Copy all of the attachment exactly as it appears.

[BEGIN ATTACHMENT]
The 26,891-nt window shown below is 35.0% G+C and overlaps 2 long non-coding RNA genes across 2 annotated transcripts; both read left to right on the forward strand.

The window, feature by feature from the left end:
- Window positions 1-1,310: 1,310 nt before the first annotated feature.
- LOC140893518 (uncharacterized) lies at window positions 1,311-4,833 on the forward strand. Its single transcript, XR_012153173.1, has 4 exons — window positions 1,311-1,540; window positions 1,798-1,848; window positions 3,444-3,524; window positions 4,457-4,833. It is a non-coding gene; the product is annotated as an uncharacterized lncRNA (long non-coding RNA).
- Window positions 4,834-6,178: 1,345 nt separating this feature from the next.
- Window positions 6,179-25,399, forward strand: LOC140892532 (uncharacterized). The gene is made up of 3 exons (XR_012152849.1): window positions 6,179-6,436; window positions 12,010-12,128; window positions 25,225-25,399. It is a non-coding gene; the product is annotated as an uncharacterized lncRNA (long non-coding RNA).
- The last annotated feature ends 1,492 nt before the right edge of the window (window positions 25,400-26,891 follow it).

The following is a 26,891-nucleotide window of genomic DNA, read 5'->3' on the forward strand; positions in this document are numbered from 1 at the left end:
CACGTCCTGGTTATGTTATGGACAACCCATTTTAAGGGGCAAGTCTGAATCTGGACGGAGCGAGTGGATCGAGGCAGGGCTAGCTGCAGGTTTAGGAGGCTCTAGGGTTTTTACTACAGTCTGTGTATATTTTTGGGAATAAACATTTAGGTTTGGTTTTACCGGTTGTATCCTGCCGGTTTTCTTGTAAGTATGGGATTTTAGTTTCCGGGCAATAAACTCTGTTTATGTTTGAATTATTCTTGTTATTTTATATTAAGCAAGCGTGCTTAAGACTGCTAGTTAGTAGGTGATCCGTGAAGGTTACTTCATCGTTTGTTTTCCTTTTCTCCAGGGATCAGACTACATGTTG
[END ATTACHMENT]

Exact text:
The 26,891-nt window shown below is 35.0% G+C and overlaps 2 long non-coding RNA genes across 2 annotated transcripts; both read left to right on the forward strand.

The window, feature by feature from the left end:
- Window positions 1-1,310: 1,310 nt before the first annotated feature.
- LOC140893518 (uncharacterized) lies at window positions 1,311-4,833 on the forward strand. Its single transcript, XR_012153173.1, has 4 exons — window positions 1,311-1,540; window positions 1,798-1,848; window positions 3,444-3,524; window positions 4,457-4,833. It is a non-coding gene; the product is annotated as an uncharacterized lncRNA (long non-coding RNA).
- Window positions 4,834-6,178: 1,345 nt separating this feature from the next.
- Window positions 6,179-25,399, forward strand: LOC140892532 (uncharacterized). The gene is made up of 3 exons (XR_012152849.1): window positions 6,179-6,436; window positions 12,010-12,128; window positions 25,225-25,399. It is a non-coding gene; the product is annotated as an uncharacterized lncRNA (long non-coding RNA).
- The last annotated feature ends 1,492 nt before the right edge of the window (window positions 25,400-26,891 follow it).

The following is a 26,891-nucleotide window of genomic DNA, read 5'->3' on the forward strand; positions in this document are numbered from 1 at the left end:
CACGTCCTGGTTATGTTATGGACAACCCATTTTAAGGGGCAAGTCTGAATCTGGACGGAGCGAGTGGATCGAGGCAGGGCTAGCTGCAGGTTTAGGAGGCTCTAGGGTTTTTACTACAGTCTGTGTATATTTTTGGGAATAAACATTTAGGTTTGGTTTTACCGGTTGTATCCTGCCGGTTTTCTTGTAAGTATGGGATTTTAGTTTCCGGGCAATAAACTCTGTTTATGTTTGAATTATTCTTGTTATTTTATATTAAGCAAGCGTGCTTAAGACTGCTAGTTAGTAGGTGATCCGTGAAGGTTACTTCATCGTTTGTTTTCCTTTTCTCCAGGGATCAGACTACATGTTG